Health Care and Government

EYE ON THE PIE: Sometimes competition is a bad thing

May 8, 2006

You are getting older, living alone. You want to continue living where you are. You don't want to move in with your children and you think they might not want you. You don't want to move to some assisted-living place and give up so much of what you have known for so long. You are disabled or otherwise unable to cook for yourself.

Where do you turn? Your first thought is Meals on Wheels. You (or a member of your family) are computer-literate and the Web site for the Meals on Wheels of America Association comes up on your screen. But there are 31 listings for Indianapolis, eight for Terre Haute, five for Bloomington, Columbus-four.

I tried to count the total listings in Indiana on the MOWAA Web site but gave up after 170 and was only nine letters into the alphabet. But each listing is not a Meals on Wheels service provider. Many listings are for sites where meals are served to seniors, but they are not places that offer delivery of meals to the homebound, regardless of age.

In Indianapolis, Meals on Wheels operates exclusively on private funds with no government assistance. It is overwhelmingly self-supporting, with less than 10 percent of its operating budget coming from the United Way. A small fee ($5 per day) is charged to clients who can afford that amount.

The Indianapolis operation uses nearly 90 percent of its private donations for client services. MOW serves 400 to 500 clients, every weekday (except holidays), delivering two meals a day with the help of 1,500 volunteer drivers. Its food suppliers include eight hospitals and six health care centers. Since starting this effort in March 1971, MOW has delivered 5.5 million meals.

To become a client of MOW, a person needs a doctor's prescription. The meals themselves are prepared consistent with the doctor's recommendations. MOW offers frozen foods for weekend meals and for emergencies (when volunteers might not be available to make deliveries).

Recognized for excellence across the nation, MOWAA has a special day each year during which local mayors join volunteers to deliver meals to surprised and delighted clients.

In every community where a MOW operates, it needs more volunteers to make deliveries, to cover more routes. As more and more of us live longer and stay alone or as couples in our own homes, the need for MOW increases.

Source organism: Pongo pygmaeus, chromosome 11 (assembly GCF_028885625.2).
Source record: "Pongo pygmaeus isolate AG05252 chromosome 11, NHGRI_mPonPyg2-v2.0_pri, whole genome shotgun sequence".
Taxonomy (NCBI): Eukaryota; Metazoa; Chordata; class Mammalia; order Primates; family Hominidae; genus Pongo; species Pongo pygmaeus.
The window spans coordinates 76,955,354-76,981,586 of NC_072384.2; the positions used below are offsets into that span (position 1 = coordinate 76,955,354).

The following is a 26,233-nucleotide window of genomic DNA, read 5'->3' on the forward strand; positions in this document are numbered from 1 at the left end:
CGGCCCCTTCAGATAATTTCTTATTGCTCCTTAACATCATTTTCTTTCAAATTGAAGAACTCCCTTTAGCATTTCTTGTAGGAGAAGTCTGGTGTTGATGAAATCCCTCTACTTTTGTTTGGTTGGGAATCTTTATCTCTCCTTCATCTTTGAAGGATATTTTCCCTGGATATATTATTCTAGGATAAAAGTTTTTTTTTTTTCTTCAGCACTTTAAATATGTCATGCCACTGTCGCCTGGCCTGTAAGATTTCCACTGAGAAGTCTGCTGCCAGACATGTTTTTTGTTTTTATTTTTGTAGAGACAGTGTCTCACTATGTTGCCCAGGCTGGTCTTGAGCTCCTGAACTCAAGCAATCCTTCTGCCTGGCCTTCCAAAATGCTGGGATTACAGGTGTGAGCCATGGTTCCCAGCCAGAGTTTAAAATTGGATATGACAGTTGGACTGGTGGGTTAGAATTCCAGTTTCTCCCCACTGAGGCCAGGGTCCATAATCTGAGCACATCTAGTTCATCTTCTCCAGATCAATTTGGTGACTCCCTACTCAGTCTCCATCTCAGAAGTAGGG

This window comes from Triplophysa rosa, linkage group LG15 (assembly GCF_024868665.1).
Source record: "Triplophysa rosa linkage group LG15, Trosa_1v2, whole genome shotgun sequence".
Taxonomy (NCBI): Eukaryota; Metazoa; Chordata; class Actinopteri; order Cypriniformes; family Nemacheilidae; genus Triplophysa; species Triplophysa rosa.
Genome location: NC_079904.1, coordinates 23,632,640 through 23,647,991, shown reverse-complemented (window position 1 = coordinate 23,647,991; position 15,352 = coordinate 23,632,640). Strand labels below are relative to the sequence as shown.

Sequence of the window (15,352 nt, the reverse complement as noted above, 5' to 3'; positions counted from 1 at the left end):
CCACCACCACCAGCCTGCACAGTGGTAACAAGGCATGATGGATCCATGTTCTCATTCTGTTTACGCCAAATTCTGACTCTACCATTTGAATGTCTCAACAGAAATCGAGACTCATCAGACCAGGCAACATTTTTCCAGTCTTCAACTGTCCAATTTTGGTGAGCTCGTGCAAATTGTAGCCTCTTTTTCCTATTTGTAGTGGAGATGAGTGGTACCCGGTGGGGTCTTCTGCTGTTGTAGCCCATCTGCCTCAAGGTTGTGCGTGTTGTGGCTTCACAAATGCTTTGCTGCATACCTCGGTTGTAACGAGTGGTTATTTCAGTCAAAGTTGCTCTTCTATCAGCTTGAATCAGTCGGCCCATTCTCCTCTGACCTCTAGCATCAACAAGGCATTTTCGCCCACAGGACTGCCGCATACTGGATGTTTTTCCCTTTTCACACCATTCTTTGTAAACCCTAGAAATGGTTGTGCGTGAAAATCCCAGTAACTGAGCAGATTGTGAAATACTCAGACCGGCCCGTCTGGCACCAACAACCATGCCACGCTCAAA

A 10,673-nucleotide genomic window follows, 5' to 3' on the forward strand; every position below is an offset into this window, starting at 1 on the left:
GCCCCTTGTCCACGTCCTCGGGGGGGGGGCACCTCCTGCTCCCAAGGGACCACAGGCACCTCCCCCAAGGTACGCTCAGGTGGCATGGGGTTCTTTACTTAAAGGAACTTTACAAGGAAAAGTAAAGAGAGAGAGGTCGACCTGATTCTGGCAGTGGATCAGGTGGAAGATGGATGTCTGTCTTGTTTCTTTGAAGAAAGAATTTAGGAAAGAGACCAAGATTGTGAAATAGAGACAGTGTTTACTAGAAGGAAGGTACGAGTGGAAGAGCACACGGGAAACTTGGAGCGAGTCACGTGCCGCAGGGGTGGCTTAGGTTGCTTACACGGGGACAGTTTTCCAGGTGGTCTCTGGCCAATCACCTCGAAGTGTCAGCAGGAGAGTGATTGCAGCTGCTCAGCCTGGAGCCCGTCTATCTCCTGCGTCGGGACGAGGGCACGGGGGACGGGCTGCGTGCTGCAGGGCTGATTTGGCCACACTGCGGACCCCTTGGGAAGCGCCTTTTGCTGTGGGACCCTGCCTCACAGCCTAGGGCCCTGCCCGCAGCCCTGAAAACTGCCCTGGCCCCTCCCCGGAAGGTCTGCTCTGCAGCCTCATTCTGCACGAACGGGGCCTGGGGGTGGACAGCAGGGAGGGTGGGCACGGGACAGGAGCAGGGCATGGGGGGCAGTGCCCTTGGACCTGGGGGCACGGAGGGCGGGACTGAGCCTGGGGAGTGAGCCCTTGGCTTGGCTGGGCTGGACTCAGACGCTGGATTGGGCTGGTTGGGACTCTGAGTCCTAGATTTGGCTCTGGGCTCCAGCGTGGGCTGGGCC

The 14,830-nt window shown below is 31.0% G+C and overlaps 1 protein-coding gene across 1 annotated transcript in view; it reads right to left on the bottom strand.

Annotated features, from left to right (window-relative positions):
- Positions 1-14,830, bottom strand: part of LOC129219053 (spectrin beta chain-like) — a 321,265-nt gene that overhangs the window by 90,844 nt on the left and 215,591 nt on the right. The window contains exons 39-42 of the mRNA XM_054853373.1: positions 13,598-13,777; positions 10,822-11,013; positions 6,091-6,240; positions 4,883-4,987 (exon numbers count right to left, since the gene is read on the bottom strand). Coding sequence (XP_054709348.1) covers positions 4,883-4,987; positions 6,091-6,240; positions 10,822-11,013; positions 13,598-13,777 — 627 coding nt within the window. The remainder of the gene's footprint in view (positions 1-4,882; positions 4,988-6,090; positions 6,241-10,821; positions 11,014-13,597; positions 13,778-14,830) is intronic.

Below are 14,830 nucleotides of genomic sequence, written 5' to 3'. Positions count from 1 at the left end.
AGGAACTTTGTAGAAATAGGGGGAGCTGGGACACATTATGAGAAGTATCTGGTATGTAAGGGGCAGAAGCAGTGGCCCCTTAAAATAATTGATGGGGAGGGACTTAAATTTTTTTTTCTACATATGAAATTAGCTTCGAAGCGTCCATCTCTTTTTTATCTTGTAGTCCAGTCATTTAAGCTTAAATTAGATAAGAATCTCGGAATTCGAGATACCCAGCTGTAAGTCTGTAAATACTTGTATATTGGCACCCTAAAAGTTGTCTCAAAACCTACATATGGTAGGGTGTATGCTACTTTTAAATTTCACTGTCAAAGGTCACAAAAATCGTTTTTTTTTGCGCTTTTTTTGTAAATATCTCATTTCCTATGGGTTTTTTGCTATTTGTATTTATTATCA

But all is not necessarily tranquil in the world of MOW. The national Web site describes MOWAA as "the oldest and largest organization in the United States representing those who provide meal services to people in need." This suggests they are differentiating themselves from "newer and smaller" organizations.

The MOW of Indianapolis Web site is explicit. It says, "In Indianapolis, there are two types of meal-delivery services for the elderly and homebound. One type is funded through federal and state appropriations. The other, which describes Meals on Wheels Inc., is powered by volunteers and donations." This statement is followed by five points differentiating MOW from its competition.

What's wrong with this picture? Here in one corner is an experienced private agency (MOW) providing properly nourishing meals in a timely fashion. In the other corner is the challenger, a government-funded entity that has somewhat different standards for serving its clients.

Some communities do very well bridging this public-private chasm and their clients benefit from their cooperation. In other places, the two sides appear to be squared off against each other. Aren't there better uses of scarce philanthropic funds (public and private) than agencies competing with each other?



Marcus taught economics more than 30 years at Indiana University and is the former director of IU's Business Research Center. His column appears weekly. To comment on this column, send e-mail to mortonjmarcus@yahoo.com.
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